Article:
· You should be able to decide if you want the drop to be 'slow or fast', based on your body position and movement quality
Factor #4 - Dealing with Fear
Fear is a completely normal reaction to drops. It’s our sympathetic nervous system response to danger and it’s trying to protect us. We typically feel an increase of sweat (clammy hands and feet!), our heart rate goes up, we breathe faster, and we become light headed. Add in a dose of adrenaline and your body is all whacked out! After the ‘threat’ is over, it can take between 20-60 minutes for our body to return to its normal non-whacked out state.
The odd thing about all of this is, we are terrified, but we really want to do the dang drop!! So how do we cope?
First, make sure you’ve assessed the safety factors and you truly aren’t putting yourself in extreme danger. If it’s a green light, then try the following:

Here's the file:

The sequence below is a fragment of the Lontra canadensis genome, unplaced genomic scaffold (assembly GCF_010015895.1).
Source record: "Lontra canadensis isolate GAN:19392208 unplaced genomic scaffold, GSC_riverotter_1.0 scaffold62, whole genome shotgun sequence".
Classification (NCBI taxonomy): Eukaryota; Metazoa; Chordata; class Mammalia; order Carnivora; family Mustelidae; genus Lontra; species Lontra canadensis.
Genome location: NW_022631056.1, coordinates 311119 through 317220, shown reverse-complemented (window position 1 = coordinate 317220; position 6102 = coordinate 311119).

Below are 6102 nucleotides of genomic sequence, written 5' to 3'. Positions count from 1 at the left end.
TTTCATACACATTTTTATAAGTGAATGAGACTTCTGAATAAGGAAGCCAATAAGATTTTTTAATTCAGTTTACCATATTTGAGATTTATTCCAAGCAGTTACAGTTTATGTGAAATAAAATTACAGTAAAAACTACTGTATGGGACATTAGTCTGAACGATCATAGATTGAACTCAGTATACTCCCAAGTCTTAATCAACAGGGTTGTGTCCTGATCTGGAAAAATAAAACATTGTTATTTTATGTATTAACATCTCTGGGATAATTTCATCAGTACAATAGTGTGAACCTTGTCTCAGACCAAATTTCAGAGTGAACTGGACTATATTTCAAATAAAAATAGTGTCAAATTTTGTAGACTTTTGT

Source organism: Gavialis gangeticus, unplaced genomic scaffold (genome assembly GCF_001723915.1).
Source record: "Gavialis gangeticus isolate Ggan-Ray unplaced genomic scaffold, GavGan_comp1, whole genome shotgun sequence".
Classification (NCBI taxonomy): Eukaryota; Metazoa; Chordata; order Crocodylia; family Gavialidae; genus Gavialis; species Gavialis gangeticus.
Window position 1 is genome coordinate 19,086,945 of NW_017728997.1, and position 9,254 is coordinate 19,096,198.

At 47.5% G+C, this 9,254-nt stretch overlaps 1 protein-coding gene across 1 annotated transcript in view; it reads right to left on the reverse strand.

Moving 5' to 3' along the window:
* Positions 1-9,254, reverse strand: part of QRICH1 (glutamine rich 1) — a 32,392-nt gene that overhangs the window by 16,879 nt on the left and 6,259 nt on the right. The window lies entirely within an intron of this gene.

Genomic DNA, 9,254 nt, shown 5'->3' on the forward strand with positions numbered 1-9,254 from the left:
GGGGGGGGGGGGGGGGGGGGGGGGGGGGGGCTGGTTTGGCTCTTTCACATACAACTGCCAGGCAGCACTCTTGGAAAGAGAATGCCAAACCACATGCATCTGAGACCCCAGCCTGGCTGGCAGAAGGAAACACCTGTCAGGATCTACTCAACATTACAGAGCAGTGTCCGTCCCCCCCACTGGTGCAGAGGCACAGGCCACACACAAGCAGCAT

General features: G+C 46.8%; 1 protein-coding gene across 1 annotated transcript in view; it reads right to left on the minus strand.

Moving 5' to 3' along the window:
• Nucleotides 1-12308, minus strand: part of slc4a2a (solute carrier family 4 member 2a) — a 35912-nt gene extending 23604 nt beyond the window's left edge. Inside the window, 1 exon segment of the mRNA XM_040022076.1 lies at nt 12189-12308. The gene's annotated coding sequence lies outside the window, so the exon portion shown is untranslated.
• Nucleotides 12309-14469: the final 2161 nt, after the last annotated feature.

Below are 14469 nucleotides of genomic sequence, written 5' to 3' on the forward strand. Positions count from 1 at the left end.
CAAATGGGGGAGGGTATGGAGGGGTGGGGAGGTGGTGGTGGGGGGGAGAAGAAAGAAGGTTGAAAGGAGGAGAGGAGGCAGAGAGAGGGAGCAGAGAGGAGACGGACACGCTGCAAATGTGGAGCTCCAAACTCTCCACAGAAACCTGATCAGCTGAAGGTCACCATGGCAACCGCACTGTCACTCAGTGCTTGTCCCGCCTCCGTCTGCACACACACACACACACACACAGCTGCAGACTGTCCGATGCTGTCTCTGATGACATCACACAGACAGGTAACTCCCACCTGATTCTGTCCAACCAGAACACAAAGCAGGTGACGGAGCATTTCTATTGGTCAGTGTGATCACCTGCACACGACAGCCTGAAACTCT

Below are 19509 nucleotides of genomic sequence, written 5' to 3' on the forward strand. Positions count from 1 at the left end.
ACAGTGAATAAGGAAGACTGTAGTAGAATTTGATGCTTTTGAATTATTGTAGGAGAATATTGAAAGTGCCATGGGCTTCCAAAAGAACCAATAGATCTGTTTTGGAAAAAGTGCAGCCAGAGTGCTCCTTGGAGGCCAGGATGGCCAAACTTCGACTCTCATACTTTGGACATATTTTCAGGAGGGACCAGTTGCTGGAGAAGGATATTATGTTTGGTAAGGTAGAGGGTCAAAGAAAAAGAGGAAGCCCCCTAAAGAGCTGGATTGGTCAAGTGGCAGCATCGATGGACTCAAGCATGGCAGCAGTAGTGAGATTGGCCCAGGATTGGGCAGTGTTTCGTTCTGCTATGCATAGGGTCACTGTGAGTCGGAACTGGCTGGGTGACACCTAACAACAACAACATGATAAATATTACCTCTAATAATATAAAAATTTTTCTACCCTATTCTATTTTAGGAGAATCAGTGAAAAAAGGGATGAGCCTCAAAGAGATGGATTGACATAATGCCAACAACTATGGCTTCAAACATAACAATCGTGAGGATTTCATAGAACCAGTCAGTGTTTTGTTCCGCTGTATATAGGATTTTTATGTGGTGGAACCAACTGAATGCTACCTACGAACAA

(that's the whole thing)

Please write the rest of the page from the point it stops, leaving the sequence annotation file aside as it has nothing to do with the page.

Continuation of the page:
· Observe, seeing others do the drop can help you conquer your own fear
· Breathe, it’s so easy to forget to breathe! Right before you drop take a big inhale and exhale at the start of the drop can help. It does for me!
· Trust, in your yourself and your coach. If your coach is qualified, you have the strength and body awareness, you understand the wrap and have wrapped correctly, walked it down several times and know what your ‘safety’ is,..it’s time to trust yourself and go for it.
· Commit, it’s like jumping into a cold pool, the longer you wait the worse it gets! Committing to the drop and the shape you are making while dropping is key. Hesitancy is when accidents can happen and only prolongs your fear.
So there you have it! Say it with me…
INHALE CONFIDENCE, EXHALE DOUBT
Drops can be scary, exciting and downright invigorating. You have the responsibility to assess the risk and safety factors and make sure you are physically and mentally ready to conquer them. I give you full permission to believe in yourself and commit to your training.
Soon, you will be dropping with confidence!